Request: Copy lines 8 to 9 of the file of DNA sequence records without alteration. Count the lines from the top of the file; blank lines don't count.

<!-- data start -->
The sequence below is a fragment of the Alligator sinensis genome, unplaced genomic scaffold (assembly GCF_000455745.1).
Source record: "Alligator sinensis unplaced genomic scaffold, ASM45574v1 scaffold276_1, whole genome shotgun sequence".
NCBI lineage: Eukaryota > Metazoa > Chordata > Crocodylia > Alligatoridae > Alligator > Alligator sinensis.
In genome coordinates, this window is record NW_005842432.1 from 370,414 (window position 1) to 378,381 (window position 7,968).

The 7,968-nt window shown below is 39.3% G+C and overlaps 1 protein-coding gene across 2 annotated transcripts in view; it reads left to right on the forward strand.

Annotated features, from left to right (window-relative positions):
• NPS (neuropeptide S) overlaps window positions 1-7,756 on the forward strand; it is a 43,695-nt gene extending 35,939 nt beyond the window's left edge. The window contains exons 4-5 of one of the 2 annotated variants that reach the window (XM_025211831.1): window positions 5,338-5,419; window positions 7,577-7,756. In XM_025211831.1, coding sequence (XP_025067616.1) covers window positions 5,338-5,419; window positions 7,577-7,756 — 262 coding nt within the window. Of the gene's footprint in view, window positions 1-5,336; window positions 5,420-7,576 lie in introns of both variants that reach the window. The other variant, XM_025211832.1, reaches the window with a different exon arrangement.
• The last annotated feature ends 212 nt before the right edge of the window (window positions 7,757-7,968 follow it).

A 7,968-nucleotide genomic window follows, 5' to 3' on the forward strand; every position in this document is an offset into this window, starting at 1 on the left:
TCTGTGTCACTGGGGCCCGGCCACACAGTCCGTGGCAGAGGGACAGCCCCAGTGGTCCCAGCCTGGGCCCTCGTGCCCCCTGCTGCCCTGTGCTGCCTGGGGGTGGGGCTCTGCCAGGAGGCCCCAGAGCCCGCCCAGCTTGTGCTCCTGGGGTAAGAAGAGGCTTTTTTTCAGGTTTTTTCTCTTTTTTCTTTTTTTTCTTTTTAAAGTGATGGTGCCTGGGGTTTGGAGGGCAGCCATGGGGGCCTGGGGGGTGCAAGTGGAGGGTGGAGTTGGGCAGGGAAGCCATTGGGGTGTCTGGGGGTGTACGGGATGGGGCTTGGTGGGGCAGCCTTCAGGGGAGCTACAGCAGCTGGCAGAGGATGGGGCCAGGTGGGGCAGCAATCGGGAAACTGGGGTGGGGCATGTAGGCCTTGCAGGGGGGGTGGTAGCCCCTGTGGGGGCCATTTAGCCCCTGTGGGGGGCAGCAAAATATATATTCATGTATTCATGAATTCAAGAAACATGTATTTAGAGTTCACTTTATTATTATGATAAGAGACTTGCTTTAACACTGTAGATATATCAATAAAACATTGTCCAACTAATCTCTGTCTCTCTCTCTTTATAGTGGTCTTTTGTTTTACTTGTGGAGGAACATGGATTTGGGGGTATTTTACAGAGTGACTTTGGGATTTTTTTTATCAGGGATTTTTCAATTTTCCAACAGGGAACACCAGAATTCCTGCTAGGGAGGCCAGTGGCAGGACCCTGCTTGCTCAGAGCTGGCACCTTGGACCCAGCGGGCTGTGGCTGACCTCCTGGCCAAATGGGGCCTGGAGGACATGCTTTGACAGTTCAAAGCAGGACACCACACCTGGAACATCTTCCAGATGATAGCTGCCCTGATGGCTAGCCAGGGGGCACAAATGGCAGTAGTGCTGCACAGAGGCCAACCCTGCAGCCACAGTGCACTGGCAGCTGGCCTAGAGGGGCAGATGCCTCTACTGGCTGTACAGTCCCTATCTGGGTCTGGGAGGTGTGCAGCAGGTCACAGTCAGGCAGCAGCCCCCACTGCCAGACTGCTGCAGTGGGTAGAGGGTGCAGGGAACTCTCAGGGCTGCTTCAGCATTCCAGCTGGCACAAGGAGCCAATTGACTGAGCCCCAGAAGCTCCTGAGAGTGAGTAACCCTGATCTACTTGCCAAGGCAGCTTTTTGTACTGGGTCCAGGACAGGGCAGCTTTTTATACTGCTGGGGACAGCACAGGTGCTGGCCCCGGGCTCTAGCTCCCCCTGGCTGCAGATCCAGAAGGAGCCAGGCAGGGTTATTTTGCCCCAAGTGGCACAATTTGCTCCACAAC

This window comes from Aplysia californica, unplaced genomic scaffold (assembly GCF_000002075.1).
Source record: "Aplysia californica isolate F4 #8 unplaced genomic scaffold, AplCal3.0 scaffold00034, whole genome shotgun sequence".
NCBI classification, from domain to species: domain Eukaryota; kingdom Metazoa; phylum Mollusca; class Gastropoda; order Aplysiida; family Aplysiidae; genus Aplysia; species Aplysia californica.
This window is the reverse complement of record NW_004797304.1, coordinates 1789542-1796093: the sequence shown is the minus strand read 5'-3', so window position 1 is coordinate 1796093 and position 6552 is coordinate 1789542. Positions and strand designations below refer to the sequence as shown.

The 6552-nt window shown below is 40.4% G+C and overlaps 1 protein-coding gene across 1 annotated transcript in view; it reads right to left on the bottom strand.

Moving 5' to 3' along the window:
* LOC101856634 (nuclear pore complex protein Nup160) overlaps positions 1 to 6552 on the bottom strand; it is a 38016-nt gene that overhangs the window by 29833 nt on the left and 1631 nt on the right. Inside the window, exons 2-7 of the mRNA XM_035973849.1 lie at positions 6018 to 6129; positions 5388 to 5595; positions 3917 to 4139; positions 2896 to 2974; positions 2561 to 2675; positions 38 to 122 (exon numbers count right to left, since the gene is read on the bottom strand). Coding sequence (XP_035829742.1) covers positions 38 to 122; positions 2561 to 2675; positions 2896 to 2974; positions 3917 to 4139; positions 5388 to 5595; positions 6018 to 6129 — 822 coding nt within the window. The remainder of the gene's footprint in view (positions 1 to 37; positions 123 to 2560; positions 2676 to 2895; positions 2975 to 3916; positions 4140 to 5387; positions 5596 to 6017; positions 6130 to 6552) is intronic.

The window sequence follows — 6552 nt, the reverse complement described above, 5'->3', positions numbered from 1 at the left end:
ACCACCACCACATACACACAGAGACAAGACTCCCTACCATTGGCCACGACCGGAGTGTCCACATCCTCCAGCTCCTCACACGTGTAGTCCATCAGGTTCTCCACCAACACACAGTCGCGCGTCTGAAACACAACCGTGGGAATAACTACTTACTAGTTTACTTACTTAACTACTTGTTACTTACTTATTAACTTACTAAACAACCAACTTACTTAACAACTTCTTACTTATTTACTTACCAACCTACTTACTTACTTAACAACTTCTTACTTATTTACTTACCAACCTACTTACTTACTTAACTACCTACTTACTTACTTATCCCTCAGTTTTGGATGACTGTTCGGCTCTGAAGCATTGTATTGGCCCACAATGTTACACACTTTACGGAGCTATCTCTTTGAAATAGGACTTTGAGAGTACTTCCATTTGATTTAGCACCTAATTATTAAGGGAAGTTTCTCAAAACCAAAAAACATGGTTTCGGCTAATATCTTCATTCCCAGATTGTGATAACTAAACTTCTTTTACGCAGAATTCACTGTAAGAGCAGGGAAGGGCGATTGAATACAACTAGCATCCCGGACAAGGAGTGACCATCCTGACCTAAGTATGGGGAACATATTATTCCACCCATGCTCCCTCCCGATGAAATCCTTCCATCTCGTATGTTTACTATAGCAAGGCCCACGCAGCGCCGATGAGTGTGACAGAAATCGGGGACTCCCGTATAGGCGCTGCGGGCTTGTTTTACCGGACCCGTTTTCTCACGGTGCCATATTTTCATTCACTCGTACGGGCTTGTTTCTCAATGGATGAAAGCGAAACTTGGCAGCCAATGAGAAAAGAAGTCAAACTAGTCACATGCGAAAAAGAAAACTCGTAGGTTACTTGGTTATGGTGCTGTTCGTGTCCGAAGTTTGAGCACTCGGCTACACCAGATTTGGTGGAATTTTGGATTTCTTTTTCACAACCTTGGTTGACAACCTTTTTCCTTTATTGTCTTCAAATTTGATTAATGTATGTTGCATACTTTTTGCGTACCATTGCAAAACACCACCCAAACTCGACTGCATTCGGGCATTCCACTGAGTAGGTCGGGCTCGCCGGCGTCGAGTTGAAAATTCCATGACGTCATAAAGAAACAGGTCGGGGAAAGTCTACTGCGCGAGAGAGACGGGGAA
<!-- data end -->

• The last annotated feature ends 212 nt before the right edge of the window (window positions 7,757-7,968 follow it).

A 7,968-nucleotide genomic window follows, 5' to 3' on the forward strand; every position in this document is an offset into this window, starting at 1 on the left: